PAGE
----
BILLINGS — Duchenne Muscular Dystrophy is a disease without a cure.
Paul and Laura Heaton have been dealing with that realization for four years.
"When you have a boy who has it like we do in Grant, there’s only so much you can do for him," Paul said. "Our only chance is research, so we wanted to raise money for research."
With ranching in their family’s blood, the Heatons knew exactly how they wanted to raise that money. This Thursday, the Billings Livestock Commission will hold the 3rd annual Calves to Cure DMD sale. The first two raised $40,000 for CureDuchenne, a group the Heatons have come to love.
"They use a venture-philanthropy model to invest in startup companies that are going into things like gene editing," Paul said. "90 percent of every dollar goes to research."
There are just 15,000 cases of Duchenne nationwide, and only a handful in Montana. The disease, which almost exclusively affects boys, is a gene mutation that breaks down muscles all over the body. Most patients are wheelchair bound by their teens with a life expectancy under 30.
Grant was diagnosed four years ago when he was just three.
"We had never heard of (Duchenne)," Laura said. "Then you start doing research and finding out how horrible it is. We just tried to find out as much as we could about it to give Grant the best life he can have."
The disease has slowed him down considerably over the past year, but all in all, Grant is one happy ranch-hand.
"We were pre-conditioning a couple weeks ago and he got to run the hot shot for the first time. That was a big deal for him," Paul said. "This week, he drew a picture of himself with a sorting stick running calves up the alley."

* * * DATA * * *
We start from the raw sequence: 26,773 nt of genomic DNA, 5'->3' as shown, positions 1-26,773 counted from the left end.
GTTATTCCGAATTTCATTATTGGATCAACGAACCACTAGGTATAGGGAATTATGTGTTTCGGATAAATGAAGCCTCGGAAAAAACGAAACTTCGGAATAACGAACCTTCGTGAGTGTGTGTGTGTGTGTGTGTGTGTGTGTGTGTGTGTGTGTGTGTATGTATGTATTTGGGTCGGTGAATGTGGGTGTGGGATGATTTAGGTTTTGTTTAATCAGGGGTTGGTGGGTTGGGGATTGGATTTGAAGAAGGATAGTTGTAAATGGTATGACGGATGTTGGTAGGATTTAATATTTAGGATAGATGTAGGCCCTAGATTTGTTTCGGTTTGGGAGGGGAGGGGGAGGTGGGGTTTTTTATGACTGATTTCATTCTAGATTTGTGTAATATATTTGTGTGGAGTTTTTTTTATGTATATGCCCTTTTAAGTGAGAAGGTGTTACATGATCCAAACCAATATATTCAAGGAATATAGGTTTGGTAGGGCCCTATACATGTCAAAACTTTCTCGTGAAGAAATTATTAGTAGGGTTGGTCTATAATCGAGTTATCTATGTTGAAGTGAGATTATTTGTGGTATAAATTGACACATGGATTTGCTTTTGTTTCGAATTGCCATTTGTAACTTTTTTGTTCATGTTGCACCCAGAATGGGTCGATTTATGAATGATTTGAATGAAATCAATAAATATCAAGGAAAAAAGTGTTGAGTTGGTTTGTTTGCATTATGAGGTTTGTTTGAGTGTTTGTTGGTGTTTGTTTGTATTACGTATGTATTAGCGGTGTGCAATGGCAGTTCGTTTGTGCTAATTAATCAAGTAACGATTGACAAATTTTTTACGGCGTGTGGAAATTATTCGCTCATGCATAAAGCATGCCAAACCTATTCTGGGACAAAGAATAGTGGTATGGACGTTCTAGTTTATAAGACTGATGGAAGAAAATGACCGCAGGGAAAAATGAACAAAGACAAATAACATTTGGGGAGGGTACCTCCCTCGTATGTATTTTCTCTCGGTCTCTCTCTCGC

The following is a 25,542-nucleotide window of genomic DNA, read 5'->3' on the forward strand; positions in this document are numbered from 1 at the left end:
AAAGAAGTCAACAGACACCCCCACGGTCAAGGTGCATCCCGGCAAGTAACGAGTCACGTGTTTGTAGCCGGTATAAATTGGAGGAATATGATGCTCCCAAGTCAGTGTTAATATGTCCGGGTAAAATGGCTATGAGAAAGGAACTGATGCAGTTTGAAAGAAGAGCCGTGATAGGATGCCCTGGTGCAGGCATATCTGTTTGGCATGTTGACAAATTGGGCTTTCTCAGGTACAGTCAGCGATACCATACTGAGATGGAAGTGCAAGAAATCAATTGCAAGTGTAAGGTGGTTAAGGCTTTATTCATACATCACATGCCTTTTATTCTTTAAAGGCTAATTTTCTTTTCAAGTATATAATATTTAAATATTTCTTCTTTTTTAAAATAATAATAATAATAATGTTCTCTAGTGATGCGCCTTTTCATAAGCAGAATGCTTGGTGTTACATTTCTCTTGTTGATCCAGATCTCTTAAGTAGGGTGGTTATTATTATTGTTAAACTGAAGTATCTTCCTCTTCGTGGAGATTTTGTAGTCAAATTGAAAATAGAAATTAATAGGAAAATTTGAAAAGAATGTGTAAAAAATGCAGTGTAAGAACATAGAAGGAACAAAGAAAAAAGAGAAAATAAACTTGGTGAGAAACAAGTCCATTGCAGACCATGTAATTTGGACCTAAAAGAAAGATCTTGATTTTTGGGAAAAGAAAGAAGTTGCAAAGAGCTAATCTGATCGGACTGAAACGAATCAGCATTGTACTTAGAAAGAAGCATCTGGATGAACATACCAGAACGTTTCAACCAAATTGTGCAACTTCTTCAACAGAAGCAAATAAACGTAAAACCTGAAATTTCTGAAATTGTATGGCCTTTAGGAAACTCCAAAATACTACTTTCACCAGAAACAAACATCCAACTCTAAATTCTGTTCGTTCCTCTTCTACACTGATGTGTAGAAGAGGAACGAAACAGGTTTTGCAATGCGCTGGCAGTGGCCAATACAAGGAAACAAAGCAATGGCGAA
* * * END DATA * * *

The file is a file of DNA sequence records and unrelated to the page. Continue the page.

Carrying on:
He and his Huntley Project first grade class will be just as excited at Thursday’s event, which will be just like any other livestock sale - no gimmicks, no special treatment. The Heatons say they know times are hard for everyone right now, and they just want to be a small part of the process.
"If we even have two (cows) that come in, the money is going to CureDuchenne research and that’s what we want," Paul said.
To eventually cure the incurable disease.
"Nobody should have to go through this. No boy or young man should have to suffer from Duchenne," Laura said. "There’s enough technology out there - we just have to find the right path to get a cure and treatment for Duchenne."
Anyone who brings cattle to Thursday’s sale can choose to donate a portion or 100 percent of the proceeds to Calves to Cure DMD. There will also be a live auction for two halves of beef.
All of the events will take place at the Billings Livestock Commission starting at 1:00 p.m.